(All Album Reviews by jlneudorf)
Author Kevin J. Anderson’s epic vision continues with Terra Incognita – A Line in the Sand the follow up to Terra Incognita – Beyond the Horizon. While the first album was directed by keyboard wizard Eric Norlander, this time the reigns are taken by multi-instrumentalist Henning Pauly (Frameshift, Chain) and like Norlander he does a great job.
First a little about the story thus far. On a fictional planet there are two continents – Tierra and Uraba connected by a thin piece of land. In the city of Ishalem there exists two religions. Factions from both lands travel to Ishalem to sign a peace treaty but a fire is started by accident and both sides blame the other as peace is put on hold and a line in the sand is drawn. On the new CD war between the two lands is the focus. When one considers the story it is no surprise the music on A Line In The Sand is heavier than the debut with a greater emphasis on guitar. However, there are still plenty of orchestral moments to keep the keyboard lovers happy.
Like the first album, A Line In The Sand has some excellent musicians. The only returnee is Michael Sadler on vocals but he shares the stage with some awesome talent like Steve Walsh (Kansas), Sass Jordan, Nick Storr (The Third Ending), Charlie Dominici (ex-Dream Theater)and Arjen Lucassen (Ayreon). Henning Pauly handles all the instruments.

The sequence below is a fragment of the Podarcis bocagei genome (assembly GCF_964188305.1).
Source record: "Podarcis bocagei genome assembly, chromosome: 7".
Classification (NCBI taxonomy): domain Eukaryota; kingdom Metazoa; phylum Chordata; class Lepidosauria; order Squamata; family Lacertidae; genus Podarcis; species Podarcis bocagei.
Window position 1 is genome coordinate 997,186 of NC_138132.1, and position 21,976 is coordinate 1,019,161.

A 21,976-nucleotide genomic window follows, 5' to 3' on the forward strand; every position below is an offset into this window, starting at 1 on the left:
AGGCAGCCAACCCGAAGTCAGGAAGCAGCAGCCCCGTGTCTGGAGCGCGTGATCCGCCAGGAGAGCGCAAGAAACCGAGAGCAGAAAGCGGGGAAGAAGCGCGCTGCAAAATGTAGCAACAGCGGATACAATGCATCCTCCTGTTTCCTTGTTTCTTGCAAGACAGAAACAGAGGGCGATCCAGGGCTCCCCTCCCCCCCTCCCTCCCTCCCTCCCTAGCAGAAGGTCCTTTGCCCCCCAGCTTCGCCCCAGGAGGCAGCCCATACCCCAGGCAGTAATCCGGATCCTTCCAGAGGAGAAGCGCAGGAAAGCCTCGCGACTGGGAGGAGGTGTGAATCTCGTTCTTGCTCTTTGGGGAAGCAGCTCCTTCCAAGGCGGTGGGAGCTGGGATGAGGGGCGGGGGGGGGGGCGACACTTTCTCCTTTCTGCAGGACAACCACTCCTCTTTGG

While this ventures more into heavy rock and progressive metal the album is no less intriguing than the first and highly listenable. Pauly’s fret work is spot on throughout providing heavy riffs, fantastic lead work and just about anything else you could ask of a guitarist. His contribution is nothing short of excellent and while this is complicated music with tricky time signatures and complex arrangements, the story never gets lost in excessive bombast as the cheese factor is kept to a minimum. As far as keyboards are concerned they are not laid out quite as thick as the last CD but are still used to good effect and there are some fine orchestral arrangements throughout.
Perhaps the strongest aspect of A Line In The Sand are the vocals. They are superb and I cannot argue with any of Anderson’s choices as they all give passionate performances.
The dramatic beginning to “Barricade” with Walsh’s gritty vocals over a symphonic backdrop before a wonderful Eastern chord progression ensues is pure magic. Storr and Sadler provide vocals for the fiery progressive metal of “Whirlwind” where sinuous lead guitar and a hook laden chorus will have you coming back for more.
Choosing personal favourites was tough as this is such a strong CD but Walsh’s vocal performance in “Spiral” is truly inspiring and the Queen-like vocal arrangement in “When God Smiled On Us” is a definite highlight as Storr and Alex Froese do a great job.
This is an excellent sophomore effort and I cannot wait to hear the third instalment of the trilogy. One of the best CDs I have heard thus far in 2010. Trust me, it is that good.